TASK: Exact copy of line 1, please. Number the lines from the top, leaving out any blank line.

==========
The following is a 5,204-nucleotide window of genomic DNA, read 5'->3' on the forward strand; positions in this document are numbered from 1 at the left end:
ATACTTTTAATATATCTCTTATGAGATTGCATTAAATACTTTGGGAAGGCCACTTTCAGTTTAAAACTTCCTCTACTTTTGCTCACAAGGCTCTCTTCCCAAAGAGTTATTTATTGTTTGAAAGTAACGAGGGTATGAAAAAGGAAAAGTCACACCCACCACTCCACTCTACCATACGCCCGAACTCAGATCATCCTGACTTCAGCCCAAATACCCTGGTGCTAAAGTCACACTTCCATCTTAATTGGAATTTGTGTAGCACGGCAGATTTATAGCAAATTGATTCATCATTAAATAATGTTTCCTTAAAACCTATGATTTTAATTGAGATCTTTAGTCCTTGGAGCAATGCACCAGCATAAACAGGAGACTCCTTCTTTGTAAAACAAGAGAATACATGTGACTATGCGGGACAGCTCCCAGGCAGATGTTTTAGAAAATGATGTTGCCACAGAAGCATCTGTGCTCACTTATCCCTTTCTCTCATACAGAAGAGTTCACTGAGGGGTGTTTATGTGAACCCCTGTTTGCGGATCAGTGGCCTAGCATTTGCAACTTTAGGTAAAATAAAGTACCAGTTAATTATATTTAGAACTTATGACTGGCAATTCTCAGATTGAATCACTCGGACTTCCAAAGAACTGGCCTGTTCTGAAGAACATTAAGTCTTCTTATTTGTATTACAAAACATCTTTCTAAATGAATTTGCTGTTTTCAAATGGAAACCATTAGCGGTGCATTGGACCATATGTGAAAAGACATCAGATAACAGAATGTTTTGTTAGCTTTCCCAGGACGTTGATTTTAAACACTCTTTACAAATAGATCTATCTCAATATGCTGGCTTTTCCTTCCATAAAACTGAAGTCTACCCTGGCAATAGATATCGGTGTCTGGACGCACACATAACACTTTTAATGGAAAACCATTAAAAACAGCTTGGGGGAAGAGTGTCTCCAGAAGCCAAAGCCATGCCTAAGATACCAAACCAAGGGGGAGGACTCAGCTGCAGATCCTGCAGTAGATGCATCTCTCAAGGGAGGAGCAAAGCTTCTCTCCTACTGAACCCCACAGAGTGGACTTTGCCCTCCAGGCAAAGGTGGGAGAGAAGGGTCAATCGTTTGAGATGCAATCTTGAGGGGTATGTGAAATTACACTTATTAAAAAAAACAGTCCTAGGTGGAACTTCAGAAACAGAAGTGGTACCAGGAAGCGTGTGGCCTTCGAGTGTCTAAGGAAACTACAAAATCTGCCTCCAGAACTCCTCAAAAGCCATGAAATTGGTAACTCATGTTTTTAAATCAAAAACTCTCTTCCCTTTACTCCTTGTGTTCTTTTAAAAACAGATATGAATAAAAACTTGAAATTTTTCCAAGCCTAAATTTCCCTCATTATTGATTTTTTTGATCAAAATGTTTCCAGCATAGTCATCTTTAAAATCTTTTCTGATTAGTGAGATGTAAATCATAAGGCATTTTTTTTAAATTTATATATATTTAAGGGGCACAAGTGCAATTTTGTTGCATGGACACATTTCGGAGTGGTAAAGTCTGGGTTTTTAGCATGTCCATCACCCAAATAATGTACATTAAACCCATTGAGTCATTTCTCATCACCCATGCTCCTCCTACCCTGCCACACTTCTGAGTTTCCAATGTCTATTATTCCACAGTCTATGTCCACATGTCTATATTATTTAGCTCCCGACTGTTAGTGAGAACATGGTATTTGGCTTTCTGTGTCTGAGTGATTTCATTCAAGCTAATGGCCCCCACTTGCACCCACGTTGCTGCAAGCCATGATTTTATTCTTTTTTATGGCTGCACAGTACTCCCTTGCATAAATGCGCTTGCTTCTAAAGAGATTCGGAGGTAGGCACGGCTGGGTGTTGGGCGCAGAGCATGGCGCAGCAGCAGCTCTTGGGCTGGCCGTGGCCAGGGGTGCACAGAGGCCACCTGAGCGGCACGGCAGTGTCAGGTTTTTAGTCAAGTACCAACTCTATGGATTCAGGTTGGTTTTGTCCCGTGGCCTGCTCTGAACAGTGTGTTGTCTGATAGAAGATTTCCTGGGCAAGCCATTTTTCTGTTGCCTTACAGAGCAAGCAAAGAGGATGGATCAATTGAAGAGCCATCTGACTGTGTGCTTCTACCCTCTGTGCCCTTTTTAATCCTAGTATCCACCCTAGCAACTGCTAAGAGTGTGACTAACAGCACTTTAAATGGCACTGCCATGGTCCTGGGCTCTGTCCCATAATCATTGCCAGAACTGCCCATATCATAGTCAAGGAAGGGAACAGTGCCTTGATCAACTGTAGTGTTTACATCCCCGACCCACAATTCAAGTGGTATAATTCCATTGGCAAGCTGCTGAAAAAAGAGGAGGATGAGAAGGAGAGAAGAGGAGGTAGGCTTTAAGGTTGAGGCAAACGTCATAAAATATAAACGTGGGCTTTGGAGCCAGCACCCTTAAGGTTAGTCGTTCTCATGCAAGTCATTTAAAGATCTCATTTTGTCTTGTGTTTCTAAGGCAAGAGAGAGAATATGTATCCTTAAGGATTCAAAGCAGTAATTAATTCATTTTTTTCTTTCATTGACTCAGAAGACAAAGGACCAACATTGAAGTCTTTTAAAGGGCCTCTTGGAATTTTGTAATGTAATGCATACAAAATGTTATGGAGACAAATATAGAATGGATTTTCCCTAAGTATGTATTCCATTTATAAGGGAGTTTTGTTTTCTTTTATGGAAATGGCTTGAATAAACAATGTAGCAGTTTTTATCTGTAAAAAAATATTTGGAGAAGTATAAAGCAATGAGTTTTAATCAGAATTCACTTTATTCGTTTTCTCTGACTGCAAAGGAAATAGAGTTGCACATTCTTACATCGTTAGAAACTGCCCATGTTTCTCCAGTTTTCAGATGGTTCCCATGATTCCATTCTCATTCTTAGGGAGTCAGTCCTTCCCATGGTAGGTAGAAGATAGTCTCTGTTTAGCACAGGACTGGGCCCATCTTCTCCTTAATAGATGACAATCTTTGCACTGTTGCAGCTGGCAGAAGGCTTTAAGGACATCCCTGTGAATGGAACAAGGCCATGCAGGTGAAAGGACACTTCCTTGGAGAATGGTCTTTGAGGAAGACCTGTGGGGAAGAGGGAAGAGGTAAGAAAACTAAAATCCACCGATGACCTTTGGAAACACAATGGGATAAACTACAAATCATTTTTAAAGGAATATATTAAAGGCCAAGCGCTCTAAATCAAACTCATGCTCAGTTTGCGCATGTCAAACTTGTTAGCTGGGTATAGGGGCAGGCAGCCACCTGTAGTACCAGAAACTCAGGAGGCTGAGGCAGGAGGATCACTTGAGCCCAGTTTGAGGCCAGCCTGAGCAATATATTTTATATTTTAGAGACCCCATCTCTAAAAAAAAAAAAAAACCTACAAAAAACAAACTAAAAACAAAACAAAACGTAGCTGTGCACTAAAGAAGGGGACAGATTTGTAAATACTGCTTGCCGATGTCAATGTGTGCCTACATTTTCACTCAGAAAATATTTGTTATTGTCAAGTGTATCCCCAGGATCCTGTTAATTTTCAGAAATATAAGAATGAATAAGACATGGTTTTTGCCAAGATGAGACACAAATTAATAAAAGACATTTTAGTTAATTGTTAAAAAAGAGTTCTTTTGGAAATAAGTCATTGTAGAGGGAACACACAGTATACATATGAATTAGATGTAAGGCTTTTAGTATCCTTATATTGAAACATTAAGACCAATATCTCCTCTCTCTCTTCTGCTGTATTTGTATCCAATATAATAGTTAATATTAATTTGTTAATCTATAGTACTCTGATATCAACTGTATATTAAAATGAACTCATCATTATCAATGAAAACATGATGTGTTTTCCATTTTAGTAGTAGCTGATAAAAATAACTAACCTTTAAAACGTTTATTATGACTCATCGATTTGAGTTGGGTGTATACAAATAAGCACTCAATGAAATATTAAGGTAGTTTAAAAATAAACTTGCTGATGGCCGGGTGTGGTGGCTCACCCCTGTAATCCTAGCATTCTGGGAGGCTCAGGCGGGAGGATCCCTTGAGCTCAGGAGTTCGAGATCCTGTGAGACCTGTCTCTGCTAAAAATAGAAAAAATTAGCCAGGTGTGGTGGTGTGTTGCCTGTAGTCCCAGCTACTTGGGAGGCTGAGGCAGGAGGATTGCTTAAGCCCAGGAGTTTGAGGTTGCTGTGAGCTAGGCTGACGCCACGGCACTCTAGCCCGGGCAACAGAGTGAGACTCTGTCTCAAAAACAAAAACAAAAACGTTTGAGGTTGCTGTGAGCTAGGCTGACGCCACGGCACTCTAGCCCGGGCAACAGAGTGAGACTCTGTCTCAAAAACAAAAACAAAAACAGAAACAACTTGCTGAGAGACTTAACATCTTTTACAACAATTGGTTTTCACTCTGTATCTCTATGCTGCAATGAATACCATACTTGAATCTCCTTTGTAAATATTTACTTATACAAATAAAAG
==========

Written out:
The following is a 5,204-nucleotide window of genomic DNA, read 5'->3' on the forward strand; positions in this document are numbered from 1 at the left end: